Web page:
Regular readers of this blog will know that I quite enjoy nonfiction that focuses on something random and/or obscure. While it’s always good to read a history book that is sweeping in its coverage in order to get a big picture idea of what is happening, it’s also quite fun to focus a magnifying glass on something specific and really delve in. This is what Kilmeade and Yaeger have done in this book by focusing on the spy ring George Washington established in New York during the American Revolution.
I quite enjoyed this book, which was easy to read and completely engaging. The pacing was excellent, and I found myself reading it as anxiously as I would a modern thriller. Despite the fact that I know that Benedict Arnold did not succeed in his ploy – I was still somehow on the edge of my seat!
The British occupied New York City and environs during the overwhelming majority of the Revolution. A key port and a critical location in the middle of the colonies, Washington needed to know what was going on inside of the city and in the area surrounding it. The authors do a great job of explaining what was going on, why Washington needed the spies, and how the spy ring was established – including initial failures.
I really loved the way the book started – the preface of the book is actually about a man named Morton Pennypacker, a historian in the 1920’s, who desired to learn the names of Washington’s six New York spies. Because yes, at that time only the names of four of the individuals had been established. Talk about some serious secret activities! The name of spy #5 was discovered virtually by accident when Pennypacker received some letters dated just after the Revolution – and recognized the handwriting! Even today the identity of spy #6, a woman, is unknown.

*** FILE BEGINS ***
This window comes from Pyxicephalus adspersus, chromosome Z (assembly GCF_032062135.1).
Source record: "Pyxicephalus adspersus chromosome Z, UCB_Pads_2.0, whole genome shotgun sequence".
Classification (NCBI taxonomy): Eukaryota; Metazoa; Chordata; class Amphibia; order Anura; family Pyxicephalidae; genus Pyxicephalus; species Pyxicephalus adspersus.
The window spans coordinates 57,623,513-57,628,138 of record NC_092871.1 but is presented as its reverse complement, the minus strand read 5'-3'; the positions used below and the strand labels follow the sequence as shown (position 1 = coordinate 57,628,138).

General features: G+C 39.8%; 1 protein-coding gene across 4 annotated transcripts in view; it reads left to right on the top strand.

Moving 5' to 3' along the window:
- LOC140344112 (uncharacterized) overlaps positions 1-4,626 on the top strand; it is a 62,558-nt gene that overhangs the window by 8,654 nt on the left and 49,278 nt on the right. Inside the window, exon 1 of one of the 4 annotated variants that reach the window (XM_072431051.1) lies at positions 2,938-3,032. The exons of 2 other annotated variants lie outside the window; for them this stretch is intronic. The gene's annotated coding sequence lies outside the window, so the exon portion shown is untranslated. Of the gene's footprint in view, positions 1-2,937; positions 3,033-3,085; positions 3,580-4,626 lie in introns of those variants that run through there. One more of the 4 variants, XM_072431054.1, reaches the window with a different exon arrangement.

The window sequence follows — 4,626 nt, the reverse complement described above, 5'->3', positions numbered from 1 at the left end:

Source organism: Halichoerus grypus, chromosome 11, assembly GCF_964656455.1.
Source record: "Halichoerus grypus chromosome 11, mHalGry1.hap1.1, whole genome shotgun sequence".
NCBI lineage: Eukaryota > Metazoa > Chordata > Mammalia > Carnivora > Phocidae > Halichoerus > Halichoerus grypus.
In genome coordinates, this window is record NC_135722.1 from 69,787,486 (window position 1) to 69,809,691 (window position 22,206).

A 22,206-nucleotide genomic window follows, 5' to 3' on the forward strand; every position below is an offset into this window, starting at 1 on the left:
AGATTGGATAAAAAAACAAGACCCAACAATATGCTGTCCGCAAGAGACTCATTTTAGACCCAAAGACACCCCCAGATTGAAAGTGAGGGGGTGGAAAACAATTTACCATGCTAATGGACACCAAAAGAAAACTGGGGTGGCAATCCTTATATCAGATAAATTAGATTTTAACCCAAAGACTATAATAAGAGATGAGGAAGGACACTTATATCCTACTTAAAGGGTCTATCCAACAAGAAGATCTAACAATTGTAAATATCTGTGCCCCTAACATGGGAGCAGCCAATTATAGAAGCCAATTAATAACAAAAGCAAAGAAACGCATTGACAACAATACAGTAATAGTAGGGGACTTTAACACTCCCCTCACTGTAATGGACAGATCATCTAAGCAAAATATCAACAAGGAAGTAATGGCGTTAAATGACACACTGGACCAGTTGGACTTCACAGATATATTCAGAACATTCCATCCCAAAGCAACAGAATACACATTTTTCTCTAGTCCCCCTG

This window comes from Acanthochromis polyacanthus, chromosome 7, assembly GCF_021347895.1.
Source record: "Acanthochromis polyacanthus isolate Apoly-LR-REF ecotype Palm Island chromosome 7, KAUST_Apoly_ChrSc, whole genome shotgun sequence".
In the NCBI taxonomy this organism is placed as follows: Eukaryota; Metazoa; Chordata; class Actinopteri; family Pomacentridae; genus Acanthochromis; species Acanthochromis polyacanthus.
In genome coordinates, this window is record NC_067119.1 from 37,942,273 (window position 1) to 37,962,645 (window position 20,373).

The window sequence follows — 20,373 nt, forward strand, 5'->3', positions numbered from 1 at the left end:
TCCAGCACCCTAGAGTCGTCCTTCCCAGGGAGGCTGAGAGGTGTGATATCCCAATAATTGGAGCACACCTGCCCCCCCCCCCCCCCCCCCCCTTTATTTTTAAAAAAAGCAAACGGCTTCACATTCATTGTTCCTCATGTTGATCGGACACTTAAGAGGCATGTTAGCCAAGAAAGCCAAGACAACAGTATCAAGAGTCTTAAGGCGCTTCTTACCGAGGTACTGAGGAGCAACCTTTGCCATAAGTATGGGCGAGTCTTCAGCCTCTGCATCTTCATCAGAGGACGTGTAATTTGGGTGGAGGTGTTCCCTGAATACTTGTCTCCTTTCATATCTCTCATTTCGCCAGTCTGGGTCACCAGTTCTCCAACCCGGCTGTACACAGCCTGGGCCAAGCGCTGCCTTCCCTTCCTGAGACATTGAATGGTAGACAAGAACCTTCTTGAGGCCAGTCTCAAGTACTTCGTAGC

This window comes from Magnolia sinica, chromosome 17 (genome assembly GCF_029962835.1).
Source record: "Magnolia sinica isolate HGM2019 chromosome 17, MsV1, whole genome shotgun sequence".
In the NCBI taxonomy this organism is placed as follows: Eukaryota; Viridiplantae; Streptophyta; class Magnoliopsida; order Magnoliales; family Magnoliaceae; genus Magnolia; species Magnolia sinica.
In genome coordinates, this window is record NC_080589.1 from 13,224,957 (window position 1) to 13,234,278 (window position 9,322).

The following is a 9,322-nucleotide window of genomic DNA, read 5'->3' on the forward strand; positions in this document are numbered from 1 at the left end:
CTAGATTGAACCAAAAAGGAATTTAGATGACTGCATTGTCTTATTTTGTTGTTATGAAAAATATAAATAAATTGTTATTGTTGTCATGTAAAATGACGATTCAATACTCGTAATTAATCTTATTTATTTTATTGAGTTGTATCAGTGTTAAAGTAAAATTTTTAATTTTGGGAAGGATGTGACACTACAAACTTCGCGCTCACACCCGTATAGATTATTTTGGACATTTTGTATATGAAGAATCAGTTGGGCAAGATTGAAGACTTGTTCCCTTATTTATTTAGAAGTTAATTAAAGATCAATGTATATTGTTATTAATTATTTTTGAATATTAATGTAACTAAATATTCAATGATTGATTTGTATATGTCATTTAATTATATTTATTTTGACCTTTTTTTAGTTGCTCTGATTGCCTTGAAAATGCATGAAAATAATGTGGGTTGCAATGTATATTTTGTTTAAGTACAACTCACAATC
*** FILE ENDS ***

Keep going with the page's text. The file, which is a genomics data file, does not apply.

All in all, while this wasn’t a book of great depth, it did a great job introducing the Culper Spy Ring and putting into context. 4/5 and recommended.
George Washington in the French and Indian War (1754-1763)
“This story of George Washington once appeared in virtually every student text in America, but hasn’t been seen in the last forty years. This story deals with George Washington when he was involved in the French and Indian War as a young man only twenty-three years of age.
“The French and Indian War occurred twenty years before the American Revolution. It was the British against the French; the Americans sided with the British; and most of the Indians sided with the French. Both Great Britain and France disputed each other’s claims of territorial ownership along the Ohio and Mississippi rivers; both of them claimed the same land.
“Unable to settle the dispute diplomatically, Great Britain sent 2300 hand-picked, veteran British troops to America under General Edward Braddock to rout the French.
“The British troops arrived in Virginia, where George Washington (colonel of the Virginia militia) and 100 Virginia buckskins joined General Braddock. They divided their force; and General Braddock, George Washington, and 1300 troops marched north to expel the French from Fort Duquesne — now the city of Pittsburgh. On July 9, 1755 — only seven miles from the fort — while marching through a wooded ravine, they walked right into an ambush; the French and Indians opened fire on them from both sides.